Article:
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Learn to work: The value of family chores

In an ideal world, all it would take to get your kids to complete basic household tasks would be a polite request or perhaps an entreaty to their shared sense of family responsibility and duty if they’re being particularly difficult. In the real world, however, most kids require a little more material encouragement to develop a good work ethic and get their chores done.

But while offering your kids rewards for family chores can sometimes be accompanied with feelings of guilt (it’s a lot like doing most other things as a parent in that way), a reward system properly implemented can, in fact, be a win-win in terms of getting stuff done around the house and teaching your kids valuable concepts such as learning to work, the idea of reward and incentive and encouraging them to look for opportunities to earn more.

So how to do it properly? Here are 5 tips for drafting a successful chore incentive scheme:

1. Set realistic goals
It’s important to choose tasks and rewards for your kids that are appropriate to their age group. Start with simple jobs for younger kids such as picking up toys and move to tasks with greater complexity and more responsibility as they get older.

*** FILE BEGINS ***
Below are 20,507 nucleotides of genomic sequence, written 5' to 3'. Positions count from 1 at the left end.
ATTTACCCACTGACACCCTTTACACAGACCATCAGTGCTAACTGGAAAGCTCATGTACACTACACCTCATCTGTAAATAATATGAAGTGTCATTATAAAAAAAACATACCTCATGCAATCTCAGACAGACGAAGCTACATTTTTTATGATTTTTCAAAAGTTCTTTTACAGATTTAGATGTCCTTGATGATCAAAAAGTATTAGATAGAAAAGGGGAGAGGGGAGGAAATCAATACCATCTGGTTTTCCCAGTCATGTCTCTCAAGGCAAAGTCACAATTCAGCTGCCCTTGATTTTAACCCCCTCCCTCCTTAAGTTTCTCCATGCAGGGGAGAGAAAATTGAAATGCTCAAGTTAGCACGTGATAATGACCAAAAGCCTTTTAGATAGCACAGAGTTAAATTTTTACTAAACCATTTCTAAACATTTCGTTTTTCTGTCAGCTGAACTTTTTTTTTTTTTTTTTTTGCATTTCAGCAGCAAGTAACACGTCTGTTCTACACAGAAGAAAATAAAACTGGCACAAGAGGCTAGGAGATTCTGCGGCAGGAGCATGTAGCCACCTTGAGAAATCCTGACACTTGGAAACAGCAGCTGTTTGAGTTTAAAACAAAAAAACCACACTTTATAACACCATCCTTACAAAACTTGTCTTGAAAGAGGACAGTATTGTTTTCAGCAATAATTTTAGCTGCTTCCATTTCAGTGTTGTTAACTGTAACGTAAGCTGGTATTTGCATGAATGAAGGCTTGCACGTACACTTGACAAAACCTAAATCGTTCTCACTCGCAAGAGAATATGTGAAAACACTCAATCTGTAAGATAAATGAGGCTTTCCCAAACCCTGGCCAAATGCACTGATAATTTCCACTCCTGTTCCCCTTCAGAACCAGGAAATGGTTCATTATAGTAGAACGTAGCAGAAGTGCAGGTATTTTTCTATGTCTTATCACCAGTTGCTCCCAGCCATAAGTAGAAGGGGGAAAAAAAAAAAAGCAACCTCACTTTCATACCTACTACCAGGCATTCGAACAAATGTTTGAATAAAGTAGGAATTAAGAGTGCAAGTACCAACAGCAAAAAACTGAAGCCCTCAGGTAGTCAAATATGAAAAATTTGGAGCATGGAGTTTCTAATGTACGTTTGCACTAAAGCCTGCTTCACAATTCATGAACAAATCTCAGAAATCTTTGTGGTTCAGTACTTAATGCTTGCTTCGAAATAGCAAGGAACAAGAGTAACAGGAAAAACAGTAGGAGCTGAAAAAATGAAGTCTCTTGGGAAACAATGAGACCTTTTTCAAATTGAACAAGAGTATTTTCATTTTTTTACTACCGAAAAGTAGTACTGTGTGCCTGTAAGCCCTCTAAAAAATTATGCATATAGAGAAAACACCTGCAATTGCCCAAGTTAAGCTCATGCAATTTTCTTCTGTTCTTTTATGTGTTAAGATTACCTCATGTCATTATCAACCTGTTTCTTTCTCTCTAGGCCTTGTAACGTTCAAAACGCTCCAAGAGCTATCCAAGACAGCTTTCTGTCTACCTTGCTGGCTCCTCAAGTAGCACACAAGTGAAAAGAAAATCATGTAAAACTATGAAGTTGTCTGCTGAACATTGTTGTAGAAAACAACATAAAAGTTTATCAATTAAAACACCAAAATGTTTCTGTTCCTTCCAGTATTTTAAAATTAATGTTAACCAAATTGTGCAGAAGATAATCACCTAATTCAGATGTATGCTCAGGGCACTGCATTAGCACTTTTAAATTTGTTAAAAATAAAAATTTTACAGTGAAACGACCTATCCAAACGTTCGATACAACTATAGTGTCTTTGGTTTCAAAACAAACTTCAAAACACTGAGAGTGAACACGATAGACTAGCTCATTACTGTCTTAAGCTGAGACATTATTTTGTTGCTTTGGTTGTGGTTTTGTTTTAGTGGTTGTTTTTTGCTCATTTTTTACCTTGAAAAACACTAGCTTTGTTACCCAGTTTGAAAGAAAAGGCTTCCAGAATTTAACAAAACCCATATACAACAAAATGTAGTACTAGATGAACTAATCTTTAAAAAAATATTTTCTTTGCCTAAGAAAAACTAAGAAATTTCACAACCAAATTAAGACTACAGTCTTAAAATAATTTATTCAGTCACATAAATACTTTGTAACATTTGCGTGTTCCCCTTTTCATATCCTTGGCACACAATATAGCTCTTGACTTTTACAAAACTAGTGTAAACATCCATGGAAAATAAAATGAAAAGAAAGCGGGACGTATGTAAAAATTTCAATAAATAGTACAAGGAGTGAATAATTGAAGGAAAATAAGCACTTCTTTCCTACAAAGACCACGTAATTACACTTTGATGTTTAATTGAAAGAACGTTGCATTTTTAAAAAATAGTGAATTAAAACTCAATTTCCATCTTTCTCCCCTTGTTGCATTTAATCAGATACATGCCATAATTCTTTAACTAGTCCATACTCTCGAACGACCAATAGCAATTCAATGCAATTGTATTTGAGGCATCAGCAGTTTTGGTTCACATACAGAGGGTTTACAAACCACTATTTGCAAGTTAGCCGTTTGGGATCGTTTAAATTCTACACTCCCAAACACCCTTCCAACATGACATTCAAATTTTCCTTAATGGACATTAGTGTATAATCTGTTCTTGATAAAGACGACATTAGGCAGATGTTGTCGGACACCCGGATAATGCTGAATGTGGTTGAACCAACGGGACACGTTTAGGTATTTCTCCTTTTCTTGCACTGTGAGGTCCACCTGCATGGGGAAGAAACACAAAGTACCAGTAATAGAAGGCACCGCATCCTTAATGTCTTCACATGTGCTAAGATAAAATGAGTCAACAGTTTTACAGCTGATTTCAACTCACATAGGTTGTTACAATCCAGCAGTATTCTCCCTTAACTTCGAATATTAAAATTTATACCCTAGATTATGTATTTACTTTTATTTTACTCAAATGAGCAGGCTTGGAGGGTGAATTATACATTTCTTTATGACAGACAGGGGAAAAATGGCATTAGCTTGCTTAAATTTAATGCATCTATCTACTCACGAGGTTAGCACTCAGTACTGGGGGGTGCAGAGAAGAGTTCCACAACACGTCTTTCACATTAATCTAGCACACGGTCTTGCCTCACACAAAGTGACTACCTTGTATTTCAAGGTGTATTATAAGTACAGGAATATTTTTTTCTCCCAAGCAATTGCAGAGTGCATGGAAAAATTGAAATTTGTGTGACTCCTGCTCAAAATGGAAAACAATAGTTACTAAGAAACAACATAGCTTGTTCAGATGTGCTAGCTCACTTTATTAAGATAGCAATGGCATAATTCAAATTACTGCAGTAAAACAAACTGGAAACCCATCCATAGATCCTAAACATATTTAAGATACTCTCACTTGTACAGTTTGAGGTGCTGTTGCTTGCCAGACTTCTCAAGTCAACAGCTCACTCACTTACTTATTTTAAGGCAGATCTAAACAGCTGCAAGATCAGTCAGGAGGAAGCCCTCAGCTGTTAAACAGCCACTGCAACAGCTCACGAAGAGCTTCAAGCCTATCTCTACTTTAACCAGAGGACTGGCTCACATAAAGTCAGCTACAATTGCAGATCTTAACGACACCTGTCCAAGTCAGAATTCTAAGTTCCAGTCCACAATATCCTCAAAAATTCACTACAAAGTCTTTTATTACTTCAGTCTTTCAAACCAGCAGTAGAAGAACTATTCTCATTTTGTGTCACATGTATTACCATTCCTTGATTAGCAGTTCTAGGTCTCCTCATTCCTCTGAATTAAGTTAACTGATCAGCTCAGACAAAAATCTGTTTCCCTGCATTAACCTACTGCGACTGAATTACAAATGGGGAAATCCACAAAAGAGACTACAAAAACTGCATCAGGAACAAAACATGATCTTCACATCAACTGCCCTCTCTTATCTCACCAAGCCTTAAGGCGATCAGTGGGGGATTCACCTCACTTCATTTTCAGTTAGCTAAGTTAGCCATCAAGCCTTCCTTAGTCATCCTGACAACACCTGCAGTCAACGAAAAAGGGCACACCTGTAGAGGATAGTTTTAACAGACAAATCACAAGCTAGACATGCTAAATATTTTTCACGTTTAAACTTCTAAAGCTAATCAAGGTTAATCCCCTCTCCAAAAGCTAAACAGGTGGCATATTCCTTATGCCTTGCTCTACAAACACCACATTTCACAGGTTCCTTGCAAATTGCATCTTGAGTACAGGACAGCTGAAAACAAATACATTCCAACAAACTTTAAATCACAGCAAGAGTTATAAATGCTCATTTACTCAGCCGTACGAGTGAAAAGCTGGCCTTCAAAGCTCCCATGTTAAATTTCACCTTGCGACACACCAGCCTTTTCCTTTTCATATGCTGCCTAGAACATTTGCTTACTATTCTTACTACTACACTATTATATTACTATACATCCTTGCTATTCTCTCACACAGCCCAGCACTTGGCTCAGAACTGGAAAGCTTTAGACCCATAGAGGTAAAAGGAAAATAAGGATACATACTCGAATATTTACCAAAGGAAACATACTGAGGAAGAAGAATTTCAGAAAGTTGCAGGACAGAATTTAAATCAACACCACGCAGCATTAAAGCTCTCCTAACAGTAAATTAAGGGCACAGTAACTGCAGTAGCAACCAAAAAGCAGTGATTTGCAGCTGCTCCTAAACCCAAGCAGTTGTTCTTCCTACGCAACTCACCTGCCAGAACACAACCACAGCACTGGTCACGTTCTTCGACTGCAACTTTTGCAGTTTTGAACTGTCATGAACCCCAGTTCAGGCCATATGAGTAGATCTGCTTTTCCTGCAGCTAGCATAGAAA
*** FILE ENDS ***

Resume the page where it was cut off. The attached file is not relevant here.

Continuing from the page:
2. Make milestones
Divide tasks into daily, weekly and monthly milestones, with smaller daily rewards and larger monthly ones. This is a good way of keeping kids motivated on a short-term basis while teaching the value of regular, consistent work in the long term.

3. Choose relevant rewards
Letting your kids earn money as a reward for their chores has the additional value of teaching them to manage their finances from an early age. It’s also a good opportunity for you to introduce them to the world of banking by depositing their reward money into a (sum)1 Account with no monthly account fee.

A (sum)1 account can be linked to your bank account so you can keep an eye on your kids’ finances while encouraging their financial independence with a secure debit card and a variety of free transactions every month.

4. Be flexible
Just because it isn’t on the list doesn’t mean it doesn’t need to be done. Encourage your kids to look for opportunities to earn extra rewards by completing chores independently. It’s a great habit to learn.

5. Keep track of progress
Keeping a chart is a great way for your kids to see the progress they’re making towards their goal, keeping them motivated and engaged with the process.

Download our rewards chart template to get started:

Chores tracker for boys

Chores tracker for girls